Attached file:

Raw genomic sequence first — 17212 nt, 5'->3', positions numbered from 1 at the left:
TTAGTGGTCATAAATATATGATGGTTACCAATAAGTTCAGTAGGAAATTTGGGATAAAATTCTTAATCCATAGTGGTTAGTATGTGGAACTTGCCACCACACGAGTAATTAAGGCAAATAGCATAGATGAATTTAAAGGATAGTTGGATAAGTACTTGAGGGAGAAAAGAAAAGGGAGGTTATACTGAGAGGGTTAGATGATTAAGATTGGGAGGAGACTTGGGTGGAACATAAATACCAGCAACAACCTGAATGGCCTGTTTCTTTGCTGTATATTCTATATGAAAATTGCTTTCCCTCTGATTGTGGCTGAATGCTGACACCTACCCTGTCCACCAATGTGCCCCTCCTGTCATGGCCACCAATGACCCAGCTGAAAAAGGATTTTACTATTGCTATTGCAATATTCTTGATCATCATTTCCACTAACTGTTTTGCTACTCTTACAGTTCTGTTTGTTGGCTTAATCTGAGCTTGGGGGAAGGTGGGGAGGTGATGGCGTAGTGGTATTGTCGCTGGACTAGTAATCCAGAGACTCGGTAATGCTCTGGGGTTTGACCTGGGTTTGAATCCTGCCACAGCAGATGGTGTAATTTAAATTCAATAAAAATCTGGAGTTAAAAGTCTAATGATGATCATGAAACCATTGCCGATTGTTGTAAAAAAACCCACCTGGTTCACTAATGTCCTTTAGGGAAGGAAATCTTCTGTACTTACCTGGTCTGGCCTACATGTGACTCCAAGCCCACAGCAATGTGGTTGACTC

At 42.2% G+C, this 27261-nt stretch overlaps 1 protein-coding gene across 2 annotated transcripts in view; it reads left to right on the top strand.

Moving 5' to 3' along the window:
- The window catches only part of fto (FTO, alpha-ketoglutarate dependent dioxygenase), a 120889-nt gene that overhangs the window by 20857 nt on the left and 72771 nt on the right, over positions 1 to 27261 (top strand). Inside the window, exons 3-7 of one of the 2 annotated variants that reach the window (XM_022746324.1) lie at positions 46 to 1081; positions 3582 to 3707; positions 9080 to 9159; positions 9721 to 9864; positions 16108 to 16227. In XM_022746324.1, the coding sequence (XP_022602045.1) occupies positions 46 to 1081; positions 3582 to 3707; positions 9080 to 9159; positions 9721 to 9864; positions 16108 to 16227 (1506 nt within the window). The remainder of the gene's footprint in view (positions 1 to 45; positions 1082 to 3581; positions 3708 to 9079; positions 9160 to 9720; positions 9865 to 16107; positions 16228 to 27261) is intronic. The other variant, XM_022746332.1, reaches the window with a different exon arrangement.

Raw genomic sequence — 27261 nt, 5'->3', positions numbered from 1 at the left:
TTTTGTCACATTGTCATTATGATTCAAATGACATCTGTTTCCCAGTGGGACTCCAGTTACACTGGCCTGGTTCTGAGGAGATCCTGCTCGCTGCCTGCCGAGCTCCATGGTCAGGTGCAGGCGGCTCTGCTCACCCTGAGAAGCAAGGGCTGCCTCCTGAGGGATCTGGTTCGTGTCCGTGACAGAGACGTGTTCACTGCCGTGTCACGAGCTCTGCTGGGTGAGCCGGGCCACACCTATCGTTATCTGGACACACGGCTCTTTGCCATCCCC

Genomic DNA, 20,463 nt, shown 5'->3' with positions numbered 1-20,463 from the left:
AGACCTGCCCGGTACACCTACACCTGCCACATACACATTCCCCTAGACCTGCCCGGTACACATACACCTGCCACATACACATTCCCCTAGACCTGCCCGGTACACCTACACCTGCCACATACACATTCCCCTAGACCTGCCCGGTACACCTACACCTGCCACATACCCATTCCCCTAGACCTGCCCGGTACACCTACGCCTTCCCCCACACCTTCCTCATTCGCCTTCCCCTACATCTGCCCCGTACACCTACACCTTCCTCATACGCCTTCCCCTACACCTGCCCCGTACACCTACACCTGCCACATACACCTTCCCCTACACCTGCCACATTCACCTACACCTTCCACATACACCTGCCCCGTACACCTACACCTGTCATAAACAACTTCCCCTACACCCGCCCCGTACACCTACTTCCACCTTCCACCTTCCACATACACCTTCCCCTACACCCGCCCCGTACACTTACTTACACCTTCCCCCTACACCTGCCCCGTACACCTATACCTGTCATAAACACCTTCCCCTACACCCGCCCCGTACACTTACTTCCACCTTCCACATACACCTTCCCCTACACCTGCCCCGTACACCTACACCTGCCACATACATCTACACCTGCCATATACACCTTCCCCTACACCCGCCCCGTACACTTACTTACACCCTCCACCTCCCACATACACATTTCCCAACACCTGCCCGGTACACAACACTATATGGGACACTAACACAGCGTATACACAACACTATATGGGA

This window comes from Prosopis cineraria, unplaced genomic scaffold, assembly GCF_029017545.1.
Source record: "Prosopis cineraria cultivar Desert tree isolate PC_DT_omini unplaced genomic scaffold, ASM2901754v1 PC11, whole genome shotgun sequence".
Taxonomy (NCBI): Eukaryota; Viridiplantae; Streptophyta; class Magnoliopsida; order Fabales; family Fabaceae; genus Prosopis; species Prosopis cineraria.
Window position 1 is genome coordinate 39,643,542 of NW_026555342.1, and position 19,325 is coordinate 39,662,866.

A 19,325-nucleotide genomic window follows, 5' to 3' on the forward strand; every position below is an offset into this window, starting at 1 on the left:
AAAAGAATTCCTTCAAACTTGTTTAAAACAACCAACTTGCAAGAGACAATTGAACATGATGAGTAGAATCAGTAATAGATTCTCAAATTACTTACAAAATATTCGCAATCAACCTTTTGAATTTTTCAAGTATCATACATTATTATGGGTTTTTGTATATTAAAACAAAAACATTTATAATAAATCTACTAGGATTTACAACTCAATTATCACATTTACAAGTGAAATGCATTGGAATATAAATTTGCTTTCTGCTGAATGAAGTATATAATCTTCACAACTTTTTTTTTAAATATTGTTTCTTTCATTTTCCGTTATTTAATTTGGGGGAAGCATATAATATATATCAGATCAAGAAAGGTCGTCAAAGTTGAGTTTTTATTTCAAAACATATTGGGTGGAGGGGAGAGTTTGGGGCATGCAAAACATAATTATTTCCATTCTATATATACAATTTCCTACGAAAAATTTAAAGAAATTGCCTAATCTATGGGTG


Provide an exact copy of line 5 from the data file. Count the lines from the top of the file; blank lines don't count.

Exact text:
- The window catches only part of fto (FTO, alpha-ketoglutarate dependent dioxygenase), a 120889-nt gene that overhangs the window by 20857 nt on the left and 72771 nt on the right, over positions 1 to 27261 (top strand). Inside the window, exons 3-7 of one of the 2 annotated variants that reach the window (XM_022746324.1) lie at positions 46 to 1081; positions 3582 to 3707; positions 9080 to 9159; positions 9721 to 9864; positions 16108 to 16227. In XM_022746324.1, the coding sequence (XP_022602045.1) occupies positions 46 to 1081; positions 3582 to 3707; positions 9080 to 9159; positions 9721 to 9864; positions 16108 to 16227 (1506 nt within the window). The remainder of the gene's footprint in view (positions 1 to 45; positions 1082 to 3581; positions 3708 to 9079; positions 9160 to 9720; positions 9865 to 16107; positions 16228 to 27261) is intronic. The other variant, XM_022746332.1, reaches the window with a different exon arrangement.